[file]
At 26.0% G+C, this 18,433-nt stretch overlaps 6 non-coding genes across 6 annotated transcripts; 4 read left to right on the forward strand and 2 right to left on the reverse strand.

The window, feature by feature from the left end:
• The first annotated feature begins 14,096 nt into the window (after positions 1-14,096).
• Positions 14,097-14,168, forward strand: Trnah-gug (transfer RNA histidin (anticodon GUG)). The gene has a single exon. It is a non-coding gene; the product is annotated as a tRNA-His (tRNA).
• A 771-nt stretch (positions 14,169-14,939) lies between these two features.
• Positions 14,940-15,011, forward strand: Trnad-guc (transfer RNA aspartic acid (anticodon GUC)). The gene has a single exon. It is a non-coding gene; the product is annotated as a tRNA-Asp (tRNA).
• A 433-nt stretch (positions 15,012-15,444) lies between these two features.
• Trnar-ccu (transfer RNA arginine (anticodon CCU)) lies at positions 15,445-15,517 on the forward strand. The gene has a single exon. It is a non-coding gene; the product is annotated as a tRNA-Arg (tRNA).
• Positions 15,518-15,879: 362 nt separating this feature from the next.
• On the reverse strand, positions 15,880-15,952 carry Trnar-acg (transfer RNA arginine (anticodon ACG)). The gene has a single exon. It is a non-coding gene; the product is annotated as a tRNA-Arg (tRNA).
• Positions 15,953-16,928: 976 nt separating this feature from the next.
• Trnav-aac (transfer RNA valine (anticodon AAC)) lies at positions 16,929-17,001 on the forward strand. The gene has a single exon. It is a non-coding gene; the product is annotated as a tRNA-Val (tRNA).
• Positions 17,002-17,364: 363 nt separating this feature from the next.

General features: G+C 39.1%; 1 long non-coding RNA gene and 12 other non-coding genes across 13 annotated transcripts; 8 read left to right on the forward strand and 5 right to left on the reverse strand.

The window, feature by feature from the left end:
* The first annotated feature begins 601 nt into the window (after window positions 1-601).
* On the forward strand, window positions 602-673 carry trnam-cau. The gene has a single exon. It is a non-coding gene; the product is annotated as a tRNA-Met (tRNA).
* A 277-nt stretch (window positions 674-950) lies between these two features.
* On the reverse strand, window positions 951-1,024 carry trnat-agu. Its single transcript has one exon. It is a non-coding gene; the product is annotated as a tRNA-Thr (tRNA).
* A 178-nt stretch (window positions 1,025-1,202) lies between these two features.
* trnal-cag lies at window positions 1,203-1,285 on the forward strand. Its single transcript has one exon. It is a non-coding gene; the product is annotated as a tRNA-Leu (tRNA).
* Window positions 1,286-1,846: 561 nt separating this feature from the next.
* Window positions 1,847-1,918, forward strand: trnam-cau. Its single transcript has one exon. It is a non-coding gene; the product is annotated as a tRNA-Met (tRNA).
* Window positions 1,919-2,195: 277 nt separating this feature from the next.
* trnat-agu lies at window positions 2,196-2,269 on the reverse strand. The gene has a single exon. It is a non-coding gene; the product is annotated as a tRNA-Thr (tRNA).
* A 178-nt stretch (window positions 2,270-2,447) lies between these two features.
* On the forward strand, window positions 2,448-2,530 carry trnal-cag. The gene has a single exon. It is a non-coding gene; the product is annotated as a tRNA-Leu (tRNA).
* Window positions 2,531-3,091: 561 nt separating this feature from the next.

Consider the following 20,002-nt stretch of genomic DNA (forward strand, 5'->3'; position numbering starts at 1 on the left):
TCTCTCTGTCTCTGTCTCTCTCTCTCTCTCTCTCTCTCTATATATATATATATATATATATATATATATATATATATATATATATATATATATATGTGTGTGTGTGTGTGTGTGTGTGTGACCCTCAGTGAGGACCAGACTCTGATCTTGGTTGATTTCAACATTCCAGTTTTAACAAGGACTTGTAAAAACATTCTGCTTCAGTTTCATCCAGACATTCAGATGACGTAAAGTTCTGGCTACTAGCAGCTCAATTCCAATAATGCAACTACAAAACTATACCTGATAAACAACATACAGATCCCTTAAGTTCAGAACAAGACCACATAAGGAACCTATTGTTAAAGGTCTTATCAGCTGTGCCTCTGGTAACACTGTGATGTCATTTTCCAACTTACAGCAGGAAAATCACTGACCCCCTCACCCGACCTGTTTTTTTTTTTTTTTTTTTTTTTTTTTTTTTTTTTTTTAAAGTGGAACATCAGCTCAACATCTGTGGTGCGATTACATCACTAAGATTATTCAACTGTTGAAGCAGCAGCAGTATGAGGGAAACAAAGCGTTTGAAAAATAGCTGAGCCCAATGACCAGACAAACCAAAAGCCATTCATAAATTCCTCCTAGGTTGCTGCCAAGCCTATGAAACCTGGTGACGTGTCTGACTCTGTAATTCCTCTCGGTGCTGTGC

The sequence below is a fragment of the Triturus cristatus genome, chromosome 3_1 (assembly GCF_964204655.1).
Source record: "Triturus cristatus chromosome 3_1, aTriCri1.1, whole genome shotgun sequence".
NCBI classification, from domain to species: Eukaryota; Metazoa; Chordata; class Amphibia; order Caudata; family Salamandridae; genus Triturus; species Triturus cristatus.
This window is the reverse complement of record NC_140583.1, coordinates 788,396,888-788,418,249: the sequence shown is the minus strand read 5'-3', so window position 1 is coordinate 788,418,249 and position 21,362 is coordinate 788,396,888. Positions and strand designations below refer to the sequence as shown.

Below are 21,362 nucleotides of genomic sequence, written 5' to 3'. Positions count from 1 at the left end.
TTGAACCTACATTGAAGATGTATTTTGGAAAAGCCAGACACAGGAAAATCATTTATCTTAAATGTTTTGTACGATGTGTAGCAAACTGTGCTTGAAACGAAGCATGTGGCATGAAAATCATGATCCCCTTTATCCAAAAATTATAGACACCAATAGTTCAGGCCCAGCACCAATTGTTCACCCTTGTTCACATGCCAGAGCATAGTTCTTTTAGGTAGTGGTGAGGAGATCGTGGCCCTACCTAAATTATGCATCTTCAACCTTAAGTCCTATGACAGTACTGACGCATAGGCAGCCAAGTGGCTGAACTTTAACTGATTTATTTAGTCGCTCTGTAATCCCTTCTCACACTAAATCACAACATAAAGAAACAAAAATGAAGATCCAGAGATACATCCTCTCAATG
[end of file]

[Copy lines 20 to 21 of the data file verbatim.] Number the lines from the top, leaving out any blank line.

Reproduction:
* A 178-nt stretch (window positions 1,025-1,202) lies between these two features.
* trnal-cag lies at window positions 1,203-1,285 on the forward strand. Its single transcript has one exon. It is a non-coding gene; the product is annotated as a tRNA-Leu (tRNA).